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Tourism Growth Stagnates

After Costa Rica s tourism growth nearly ground to a halt in 2006, leaders now say they re less concerned with posting high numbers and more interested in improving tourism quality in Costa Rica.

Industry leaders are heading to the drawing board to slap together a new marketing strategy for 2007. And though some disagree on the causes of a ho-hum year for tourism, all tend to agree it s time for the industry to turn over a new leaf.

In order to continue attracting tourists who last year alone spent an amount equal to 8% of Costa Rica s $22 billion gross domestic product the sector must deal with issues that have haunted it for years, such as deteriorated infrastructure and public safety, said Tourism Minister Carlos Benavides.

Improving quality to attract tourists is more important than growth for the mere sake of growth, Benavides told The Tico Times.

Benavides has estimated the country will post the same number of tourists in 2006 as it did in 2005 nearly 1.7 million. That means tourism growth in Costa Rica came to a screeching stop this year, after booming growth of 17.3% in 2004 and 15.6% in 2005.

Data from the Costa Rican Tourism Institute (ICT) from January through August of last year the latest numbers available show tourism having grown a mere 1% compared to the same period in 2005.

The stat isn t official yet, but tourism didn t grow last year, said William Rodríguez, vice-president of the National Tourism Chamber (CANATUR). The problem is that prices are rising faster than quality in Costa Rica, he told The Tico Times Tuesday.

If changes are made, Tourism Minister Benavides said, he believes tourism could grow 6% this year. He pointed to the need to develop a sustainable tourism industry by strengthening the country s weaknesses. Roads, highways, airports, also security vigilance in spots of tourism interest in past years has not been the best, he admitted, adding that the uneven distribution of wealth in Costa Rica (TT, Jan. 5) is also a detrimental factor.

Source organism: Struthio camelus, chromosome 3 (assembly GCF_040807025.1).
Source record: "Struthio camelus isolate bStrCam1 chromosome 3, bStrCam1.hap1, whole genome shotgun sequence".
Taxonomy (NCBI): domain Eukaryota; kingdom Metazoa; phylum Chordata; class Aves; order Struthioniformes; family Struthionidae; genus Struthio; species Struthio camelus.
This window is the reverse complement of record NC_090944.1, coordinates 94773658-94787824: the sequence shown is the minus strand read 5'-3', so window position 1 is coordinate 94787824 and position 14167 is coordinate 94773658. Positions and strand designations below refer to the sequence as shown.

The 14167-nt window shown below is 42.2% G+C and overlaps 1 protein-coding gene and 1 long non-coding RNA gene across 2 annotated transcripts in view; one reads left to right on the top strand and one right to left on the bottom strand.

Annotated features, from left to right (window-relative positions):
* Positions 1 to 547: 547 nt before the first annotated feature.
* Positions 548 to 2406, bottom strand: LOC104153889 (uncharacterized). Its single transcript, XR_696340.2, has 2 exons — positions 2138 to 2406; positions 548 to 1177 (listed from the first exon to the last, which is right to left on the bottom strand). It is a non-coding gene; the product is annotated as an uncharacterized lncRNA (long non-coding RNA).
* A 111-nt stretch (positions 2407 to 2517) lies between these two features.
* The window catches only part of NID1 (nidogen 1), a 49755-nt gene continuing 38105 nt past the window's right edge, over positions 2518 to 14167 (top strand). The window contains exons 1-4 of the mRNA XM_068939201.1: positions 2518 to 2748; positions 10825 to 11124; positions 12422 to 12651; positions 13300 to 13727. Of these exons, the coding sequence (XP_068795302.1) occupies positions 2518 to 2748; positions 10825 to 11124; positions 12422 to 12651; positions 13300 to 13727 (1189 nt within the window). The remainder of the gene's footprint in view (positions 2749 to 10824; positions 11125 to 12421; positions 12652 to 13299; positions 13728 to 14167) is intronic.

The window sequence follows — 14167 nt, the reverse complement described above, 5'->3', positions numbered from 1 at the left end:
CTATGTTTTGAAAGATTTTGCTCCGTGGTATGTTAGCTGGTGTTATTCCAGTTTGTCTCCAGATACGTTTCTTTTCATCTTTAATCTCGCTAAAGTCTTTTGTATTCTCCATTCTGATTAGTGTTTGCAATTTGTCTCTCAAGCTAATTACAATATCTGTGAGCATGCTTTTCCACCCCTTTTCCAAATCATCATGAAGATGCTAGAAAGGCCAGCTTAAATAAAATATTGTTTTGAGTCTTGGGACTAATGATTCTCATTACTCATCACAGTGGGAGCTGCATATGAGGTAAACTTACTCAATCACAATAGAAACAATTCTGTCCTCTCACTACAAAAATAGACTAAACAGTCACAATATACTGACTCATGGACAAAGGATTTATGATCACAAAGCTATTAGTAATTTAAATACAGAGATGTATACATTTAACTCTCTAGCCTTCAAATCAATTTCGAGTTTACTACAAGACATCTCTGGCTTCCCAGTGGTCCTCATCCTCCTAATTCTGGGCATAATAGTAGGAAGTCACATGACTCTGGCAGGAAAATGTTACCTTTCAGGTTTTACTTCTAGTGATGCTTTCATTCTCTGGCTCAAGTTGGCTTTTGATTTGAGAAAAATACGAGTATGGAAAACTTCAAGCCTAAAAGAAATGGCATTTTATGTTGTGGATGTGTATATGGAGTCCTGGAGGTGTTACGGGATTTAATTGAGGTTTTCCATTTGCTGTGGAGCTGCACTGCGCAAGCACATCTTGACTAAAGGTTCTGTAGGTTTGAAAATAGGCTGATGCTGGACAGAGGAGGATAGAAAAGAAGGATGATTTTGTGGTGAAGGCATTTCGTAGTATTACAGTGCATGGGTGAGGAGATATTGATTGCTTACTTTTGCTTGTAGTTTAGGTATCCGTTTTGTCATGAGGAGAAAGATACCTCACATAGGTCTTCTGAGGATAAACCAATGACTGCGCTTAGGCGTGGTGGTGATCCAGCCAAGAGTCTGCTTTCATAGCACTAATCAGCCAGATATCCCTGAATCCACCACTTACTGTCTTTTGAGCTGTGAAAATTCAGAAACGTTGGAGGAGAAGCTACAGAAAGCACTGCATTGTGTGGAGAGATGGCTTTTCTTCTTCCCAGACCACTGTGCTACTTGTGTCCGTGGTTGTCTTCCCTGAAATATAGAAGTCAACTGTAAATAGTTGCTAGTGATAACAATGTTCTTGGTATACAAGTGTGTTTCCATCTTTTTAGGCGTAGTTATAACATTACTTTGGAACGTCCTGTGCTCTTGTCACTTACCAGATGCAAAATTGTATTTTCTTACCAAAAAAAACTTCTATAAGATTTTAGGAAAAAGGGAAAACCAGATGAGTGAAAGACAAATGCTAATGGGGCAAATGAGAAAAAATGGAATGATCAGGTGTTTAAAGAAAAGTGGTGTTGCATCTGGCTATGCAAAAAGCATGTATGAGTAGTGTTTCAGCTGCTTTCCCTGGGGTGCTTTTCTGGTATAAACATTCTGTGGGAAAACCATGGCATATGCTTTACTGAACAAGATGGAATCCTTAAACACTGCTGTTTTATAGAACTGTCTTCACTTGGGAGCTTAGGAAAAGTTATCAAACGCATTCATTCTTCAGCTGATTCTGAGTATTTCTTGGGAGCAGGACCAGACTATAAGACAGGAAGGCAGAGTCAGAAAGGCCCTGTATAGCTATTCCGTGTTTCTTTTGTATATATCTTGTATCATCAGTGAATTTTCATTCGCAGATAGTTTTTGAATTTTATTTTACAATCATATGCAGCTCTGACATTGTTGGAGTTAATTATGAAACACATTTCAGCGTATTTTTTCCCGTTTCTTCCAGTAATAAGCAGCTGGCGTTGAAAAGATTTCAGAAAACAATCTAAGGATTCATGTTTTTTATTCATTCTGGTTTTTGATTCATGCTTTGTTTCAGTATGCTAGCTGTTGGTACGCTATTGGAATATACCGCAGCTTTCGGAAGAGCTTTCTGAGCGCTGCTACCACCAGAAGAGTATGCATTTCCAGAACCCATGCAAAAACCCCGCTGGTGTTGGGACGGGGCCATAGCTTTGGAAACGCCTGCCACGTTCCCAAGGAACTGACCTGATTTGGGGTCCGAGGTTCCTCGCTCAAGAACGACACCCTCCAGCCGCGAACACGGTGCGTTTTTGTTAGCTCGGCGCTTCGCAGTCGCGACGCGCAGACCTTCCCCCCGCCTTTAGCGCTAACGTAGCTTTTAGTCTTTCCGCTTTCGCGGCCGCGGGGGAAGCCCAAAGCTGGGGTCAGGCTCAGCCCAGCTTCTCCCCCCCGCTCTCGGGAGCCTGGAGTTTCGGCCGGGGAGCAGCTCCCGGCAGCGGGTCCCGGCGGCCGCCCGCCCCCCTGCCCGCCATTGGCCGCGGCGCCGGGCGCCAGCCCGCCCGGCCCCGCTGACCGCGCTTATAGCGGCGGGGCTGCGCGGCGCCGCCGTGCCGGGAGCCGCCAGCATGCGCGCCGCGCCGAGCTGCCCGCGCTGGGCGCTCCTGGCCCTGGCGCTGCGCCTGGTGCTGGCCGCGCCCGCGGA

Soon after the 36-year-old, smooth-talking minister was appointed by President Oscar Arias last year, he warned that tourism growth wouldn t continue without these changes (TT,May 19, 2006). Mauricio Céspedes, executive director of the Guanacaste Chamber of Tourism (CATURGUA), agreed with Benavides that improving services for tourists is more important than simply aiming to increase the numbers.

Tourism in the northwestern province increased by 7% this year compared to 2005, with 350,000 foreign visitors arriving at DanielOduberInternationalAirport in the provincial capital of Liberia. Céspedes pointed out that this figure doesn t reflect the number of national tourists who visit the province or those who arrive by land.

By next year, Céspedes said he expects tourism in Guanacaste to increase by 10%. He said one of his main concerns this year is ensuring that tourists who leave recommend Guanacaste as a destination to their friends and families. Tourists who have filled out exit surveys at Daniel Oduber have indicated infrastructure deficiencies are a major problem during their visit an issue Guanacaste needs to tackle, he said.

He hopes to work hand in hand with the Public Works and Transport Ministry (MOPT) and the Environment and Energy Ministry (MINAE) on infrastructure projects such as road repairs this year.

The new administration entered with a lot of interest and a disposition to develop projects in Guanacaste, he said, referring to the administration of President Oscar Arias, which took office in May last year.

However, other worries remain on the executive director s mind. Céspedes explained that with so many resort projects being developed in Guanacaste, the question is, will there be enough tourists to fill them? We are no longer experiencing the tourism explosion we did before, he said, explaining that in 2002-2003, the years immediately after the Sept. 11, 2001, attacks in the United States, arrivals at Daniel Oduber increased by as much as 87%. Costa Rica was considered a safe travel destination at a time when many were wary of air travel because of the airplane attacks on the WorldTradeCenter and Pentagon, he said.

Members of the tourism sector worldwide speculate that in years when there is a World Cup soccer event, as there was last year in Germany, tourism plummets around the world. This could explain why tourism growth last year was not as explosive as in 2002 or 2003, he said.

Also, Costa Rica now has to compete with the sleeping tourism giant that is Panama, a country directly south with much better infrastructure, he said. Tourism is also growing in neighboring Nicaragua, to the north, in part thanks to positive international press touting the country as a great new destination (see article in The Nica Times).